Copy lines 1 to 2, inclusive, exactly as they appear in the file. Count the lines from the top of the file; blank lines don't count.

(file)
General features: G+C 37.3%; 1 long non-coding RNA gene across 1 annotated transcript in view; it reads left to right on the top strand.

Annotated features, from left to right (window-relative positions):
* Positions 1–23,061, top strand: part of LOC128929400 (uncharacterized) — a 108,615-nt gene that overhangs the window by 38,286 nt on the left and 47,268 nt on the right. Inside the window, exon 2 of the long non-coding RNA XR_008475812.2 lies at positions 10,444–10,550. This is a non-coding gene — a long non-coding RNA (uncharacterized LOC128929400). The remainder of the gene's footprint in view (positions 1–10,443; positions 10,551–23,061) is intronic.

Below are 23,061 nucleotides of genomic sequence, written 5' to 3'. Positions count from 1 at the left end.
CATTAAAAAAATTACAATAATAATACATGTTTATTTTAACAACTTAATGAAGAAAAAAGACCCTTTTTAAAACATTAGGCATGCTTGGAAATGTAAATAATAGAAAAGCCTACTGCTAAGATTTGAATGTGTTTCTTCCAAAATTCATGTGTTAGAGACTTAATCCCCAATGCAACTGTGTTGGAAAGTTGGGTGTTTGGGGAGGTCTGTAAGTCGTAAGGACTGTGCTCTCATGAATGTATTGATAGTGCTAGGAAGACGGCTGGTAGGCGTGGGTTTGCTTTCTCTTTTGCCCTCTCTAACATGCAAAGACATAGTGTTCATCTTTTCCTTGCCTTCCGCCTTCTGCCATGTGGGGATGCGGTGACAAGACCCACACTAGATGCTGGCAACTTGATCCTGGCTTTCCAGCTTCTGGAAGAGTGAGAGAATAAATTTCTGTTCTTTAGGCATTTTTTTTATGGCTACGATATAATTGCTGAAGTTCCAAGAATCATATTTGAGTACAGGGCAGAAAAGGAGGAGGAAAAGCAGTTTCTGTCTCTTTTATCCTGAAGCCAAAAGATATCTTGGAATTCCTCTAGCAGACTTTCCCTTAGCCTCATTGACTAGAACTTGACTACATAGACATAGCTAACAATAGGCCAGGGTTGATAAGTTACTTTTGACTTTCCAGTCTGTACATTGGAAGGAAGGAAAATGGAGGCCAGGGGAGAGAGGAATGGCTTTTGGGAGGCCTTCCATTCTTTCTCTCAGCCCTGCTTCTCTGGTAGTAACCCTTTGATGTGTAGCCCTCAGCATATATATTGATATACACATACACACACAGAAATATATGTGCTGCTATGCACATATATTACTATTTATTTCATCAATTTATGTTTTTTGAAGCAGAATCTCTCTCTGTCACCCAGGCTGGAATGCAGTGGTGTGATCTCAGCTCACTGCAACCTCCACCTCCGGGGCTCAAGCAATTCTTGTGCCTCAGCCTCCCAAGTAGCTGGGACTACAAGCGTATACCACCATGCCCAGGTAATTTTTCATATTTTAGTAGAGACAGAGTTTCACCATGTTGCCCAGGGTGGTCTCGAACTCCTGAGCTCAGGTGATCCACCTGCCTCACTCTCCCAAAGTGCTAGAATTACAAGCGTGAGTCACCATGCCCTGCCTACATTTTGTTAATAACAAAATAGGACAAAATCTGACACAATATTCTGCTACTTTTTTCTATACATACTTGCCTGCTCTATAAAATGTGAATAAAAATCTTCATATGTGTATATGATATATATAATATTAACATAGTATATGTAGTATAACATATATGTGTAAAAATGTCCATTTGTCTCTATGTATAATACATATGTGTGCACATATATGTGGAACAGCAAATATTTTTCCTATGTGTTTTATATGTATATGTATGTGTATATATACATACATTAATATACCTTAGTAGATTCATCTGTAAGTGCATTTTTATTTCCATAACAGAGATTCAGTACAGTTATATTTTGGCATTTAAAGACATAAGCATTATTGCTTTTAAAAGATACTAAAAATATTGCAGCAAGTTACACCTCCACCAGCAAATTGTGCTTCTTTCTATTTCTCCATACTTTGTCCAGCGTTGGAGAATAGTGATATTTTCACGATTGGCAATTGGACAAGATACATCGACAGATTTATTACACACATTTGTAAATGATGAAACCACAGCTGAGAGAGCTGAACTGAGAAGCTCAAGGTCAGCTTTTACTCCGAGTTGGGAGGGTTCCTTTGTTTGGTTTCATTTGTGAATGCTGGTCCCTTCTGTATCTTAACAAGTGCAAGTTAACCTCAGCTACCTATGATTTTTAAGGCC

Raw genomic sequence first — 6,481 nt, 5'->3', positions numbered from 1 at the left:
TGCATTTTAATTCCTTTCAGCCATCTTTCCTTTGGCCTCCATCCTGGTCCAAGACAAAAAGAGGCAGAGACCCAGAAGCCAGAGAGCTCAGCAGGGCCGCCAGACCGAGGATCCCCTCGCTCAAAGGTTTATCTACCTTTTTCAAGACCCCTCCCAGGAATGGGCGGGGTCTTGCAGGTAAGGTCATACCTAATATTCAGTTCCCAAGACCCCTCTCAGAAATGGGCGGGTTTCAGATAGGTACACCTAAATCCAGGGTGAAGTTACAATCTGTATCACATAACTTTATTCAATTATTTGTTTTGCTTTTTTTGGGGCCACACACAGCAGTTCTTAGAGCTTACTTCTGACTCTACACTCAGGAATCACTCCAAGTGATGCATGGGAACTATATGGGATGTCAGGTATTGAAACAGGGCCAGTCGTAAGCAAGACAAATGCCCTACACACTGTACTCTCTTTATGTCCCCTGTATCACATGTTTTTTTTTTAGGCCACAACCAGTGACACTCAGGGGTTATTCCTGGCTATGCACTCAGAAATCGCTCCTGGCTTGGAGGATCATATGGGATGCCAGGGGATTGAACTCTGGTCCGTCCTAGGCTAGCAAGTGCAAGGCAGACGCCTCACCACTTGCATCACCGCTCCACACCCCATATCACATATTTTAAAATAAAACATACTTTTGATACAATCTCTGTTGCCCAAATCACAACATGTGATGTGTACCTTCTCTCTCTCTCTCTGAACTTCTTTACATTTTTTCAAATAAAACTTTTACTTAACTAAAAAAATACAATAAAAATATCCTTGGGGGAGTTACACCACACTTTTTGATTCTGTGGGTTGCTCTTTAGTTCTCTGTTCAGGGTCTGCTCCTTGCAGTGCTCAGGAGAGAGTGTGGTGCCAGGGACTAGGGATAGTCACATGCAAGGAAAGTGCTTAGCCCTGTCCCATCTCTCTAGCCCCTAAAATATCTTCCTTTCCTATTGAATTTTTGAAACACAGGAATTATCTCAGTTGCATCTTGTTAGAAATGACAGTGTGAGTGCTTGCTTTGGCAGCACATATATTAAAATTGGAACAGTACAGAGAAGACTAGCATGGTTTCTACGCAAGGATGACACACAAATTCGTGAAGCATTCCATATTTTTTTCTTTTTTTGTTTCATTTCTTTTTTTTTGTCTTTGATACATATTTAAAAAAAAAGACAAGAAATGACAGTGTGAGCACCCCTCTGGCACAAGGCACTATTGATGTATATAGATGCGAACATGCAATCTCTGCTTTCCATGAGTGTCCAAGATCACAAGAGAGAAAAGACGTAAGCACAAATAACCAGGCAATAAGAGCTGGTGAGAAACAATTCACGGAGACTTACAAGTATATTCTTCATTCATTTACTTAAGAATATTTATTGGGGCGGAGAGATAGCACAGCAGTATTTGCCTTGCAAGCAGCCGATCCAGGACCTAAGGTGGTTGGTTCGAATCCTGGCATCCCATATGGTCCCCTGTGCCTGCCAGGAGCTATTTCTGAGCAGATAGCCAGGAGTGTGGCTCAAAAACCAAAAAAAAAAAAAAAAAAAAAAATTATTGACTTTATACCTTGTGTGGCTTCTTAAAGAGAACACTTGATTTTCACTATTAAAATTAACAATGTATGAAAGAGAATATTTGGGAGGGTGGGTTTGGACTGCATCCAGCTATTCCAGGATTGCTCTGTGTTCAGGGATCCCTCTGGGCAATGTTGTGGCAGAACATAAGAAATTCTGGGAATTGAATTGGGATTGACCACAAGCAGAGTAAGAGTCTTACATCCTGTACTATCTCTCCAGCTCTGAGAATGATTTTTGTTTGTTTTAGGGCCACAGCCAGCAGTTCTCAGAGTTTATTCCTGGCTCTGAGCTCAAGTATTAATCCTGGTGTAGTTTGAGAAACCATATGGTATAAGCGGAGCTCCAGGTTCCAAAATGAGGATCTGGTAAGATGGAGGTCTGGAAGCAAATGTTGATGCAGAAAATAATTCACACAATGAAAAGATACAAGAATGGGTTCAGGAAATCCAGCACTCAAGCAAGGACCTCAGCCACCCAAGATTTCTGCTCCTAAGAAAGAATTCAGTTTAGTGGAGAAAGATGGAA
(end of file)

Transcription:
General features: G+C 37.3%; 1 long non-coding RNA gene across 1 annotated transcript in view; it reads left to right on the top strand.

Annotated features, from left to right (window-relative positions):